Studio: international art — 22.1901

Page: 60
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" Psalm of Life," and a motto in his own hand-

"If we go forward we die,
If we go backward we die ;
Belter go forward and die."

Mr. Donald MacDonald (war correspondent to
the "Melbourne Argus"), who was shut up in
beleaguered Ladysmith, and who wrote us such
moving accounts of the terrible experience, con-
tributes a charming little story called "At the End
of the Moonpath," suggestively illustrated by-
Mr. Arthur Boyd. Major Reay, who represented
the " Melbourne Herald " at the front, and whose
pathetic writing of the burial of the Highlanders
after the disastrous Magersfontein affair was widely
read here, has contributed a realistic story called
"A Bugler Boy." Mary Gaunt's tale, " The Light
on Goat Island," is very fully illustrated by
Mr. and Mrs. Arthur Boyd, Mr. Douglas Richard-
son, and Mr. Walter Withers. Mr. Loureiro's
beautiful design of passion-flowers and lilies tells
its own story in the illustration of the poem,
"A Mother's Lullaby," by Mr. James Smith.
Alexander Sutherland's somewhat gruesome story
of bush life, entitled '' Mitchell's Encumbrance,"
is richly illustrated by Messrs. Ford Patterson,
Fred McCubbin, Norman Carter, G. P. Fox,
Harry Weston, and Norman MacGeorge. Mr. John
Sandes, of the " Melbourne Argus," Professors
Morris and Tucker, Mr. Henry Lingham, and
Mr. Arthur Woodward all contribute to the book,
whilst the Governor of each Colony is represented
by an autograph letter wishing success to the
Children's Hospital Bazaar, Earl Beauchamp's
carrying the palm for terseness and sincerity. He
writes the quotation—

'' Each can do
But little, but it each would do that little,
All would be done."

Die Englische Baukunst det Gegenwart.
Hermann Muthesius. (Leipzig and Berlin :
Cosmos).—The present volume, edited by the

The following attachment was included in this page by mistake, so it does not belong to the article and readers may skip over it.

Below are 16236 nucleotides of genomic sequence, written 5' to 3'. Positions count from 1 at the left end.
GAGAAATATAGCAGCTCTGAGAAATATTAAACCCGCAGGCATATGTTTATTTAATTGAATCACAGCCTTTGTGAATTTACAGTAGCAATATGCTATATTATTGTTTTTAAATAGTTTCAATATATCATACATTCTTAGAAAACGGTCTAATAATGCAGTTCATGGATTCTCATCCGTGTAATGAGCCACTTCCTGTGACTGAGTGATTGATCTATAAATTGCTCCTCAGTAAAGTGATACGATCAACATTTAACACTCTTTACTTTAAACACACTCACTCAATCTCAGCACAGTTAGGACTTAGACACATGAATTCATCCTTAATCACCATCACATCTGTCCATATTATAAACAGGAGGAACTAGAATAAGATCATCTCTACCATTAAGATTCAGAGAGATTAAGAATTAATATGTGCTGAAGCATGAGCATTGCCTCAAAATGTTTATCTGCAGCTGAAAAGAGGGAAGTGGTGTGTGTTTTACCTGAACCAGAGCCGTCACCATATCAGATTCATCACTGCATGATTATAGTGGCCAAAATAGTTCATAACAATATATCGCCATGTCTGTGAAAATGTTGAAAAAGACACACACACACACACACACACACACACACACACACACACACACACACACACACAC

Architect attache of the German Embassy in
London, gives further evidence of that strenuous
desire on the part of the German of to-day to be
equipped with the latest information and furnished
with the most useful data as to all things apper-
taining to modern commerce, and—as this volume
shows—to modern art. The preface, and the
retrospect and critical consideration of English
architecture of the last quarter of a century, show,
on the editor's part, a considerable breadth of

view, and an evident appreciation of the incidents
of a somewhat complicated movement in English
art. The historical introduction virtually starts
from the great revivification of architecture in the
sixties. We are glad to see in this that full credit
is given to the often-neglected work of Eden
Nesfield, whose name is so seldom joined, as it
should by rights be, to those of Mr. Philip Webb
and Mr. Norman Shaw, in order to name the trio
who were the principal factors in that movement.
And due consideration is given to the fact that in
this earlier stage, as later, the question of material
regulated the architectural treatment, and that the
replacing of the prevailing stucco of the pre-
Queen - Anne work by the red brick which
London, rightly or wrongly, has stamped as its
favourite material, naturally resulted in a Colling-
ham Gardens as a remplacement of an Eaton
Square, and in a gable treatment as a successor to
the " long, unlovely line" of Gower Street. In
this particular part of Herr Muthesius' work none
of the New School are in evidence. Indeed, in the
introduction they are dismissed with somewhat
short shrift, and their inclusion would perhaps,
according to him, be to condone license rather
than to manifest catholicity. It seems a point as
to whether the affectation ot individuality laid
to their charge by Herr Muthesius is very
much more of a crime than the various imita-
tions of the styles of this, that, or the other
date of which the illustrations afford us examples.
We fancy, indeed, that the non-stylists would
repudiate the charge of " trying to be original" as
keenly as the more orthodox would that of
copyism, and would, in fact, maintain that their
aim was rather after individualism of expression—
the object and goal, after all, of every true artist.
The twenty-eight plates, prepared from specially
taken photographs, will, when placed with those to
follow in their proper date-order, form a very
complete record of the trend of English archi-
tectural invention and its evolutionary course
during the last quarter of the century.

Portraits et Souvenirs. Par Camili.k Saint-
Saens, de l'lnstitut. (Paris : Societe d'Edition
Artistique.) Prix 4 frs.—All students of music will
welcome this excellent volume, and many will
doubtless compare it critically with the same
author's " Harmonie et Melodie." His five " Por-
traits "—portraits of Berlioz, Liszt, Gounod, Victor
Masse, and Rubinstein—are treated, one and all,
in a most admirable spirit of urbane justice. As.
for the rest of the book, it is equally attractive
both in tone and style.
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